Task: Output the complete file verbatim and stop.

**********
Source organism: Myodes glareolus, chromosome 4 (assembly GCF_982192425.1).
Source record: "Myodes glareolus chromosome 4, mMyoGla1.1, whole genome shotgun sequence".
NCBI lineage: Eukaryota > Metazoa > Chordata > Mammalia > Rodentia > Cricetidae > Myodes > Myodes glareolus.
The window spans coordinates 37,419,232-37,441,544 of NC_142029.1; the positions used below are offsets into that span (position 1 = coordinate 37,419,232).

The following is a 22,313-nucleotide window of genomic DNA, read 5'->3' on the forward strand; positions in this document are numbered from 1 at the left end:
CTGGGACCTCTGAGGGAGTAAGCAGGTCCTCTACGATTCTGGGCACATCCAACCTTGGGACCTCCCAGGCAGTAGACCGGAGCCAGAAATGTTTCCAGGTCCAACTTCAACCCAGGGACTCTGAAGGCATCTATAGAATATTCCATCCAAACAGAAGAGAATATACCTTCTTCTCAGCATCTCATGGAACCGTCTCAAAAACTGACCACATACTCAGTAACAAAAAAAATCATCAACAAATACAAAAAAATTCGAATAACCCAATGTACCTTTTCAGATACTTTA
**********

Source organism: Myodes glareolus, chromosome 4 (assembly GCF_982192425.1).
Source record: "Myodes glareolus chromosome 4, mMyoGla1.1, whole genome shotgun sequence".
NCBI lineage: Eukaryota > Metazoa > Chordata > Mammalia > Rodentia > Cricetidae > Myodes > Myodes glareolus.
The window spans coordinates 37,419,232-37,441,544 of NC_142029.1; the positions used below are offsets into that span (position 1 = coordinate 37,419,232).

The following is a 22,313-nucleotide window of genomic DNA, read 5'->3' on the forward strand; positions in this document are numbered from 1 at the left end:
CTGGGACCTCTGAGGGAGTAAGCAGGTCCTCTACGATTCTGGGCACATCCAACCTTGGGACCTCCCAGGCAGTAGACCGGAGCCAGAAATGTTTCCAGGTCCAACTTCAACCCAGGGACTCTGAAGGCATCTATAGAATATTCCATCCAAACAGAAGAGAATATACCTTCTTCTCAGCATCTCATGGAACCGTCTCAAAAACTGACCACATACTCAGTAACAAAAAAAATCATCAACAAATACAAAAAAATTCGAATAACCCAATGTACCTTTTCAGATACTTTA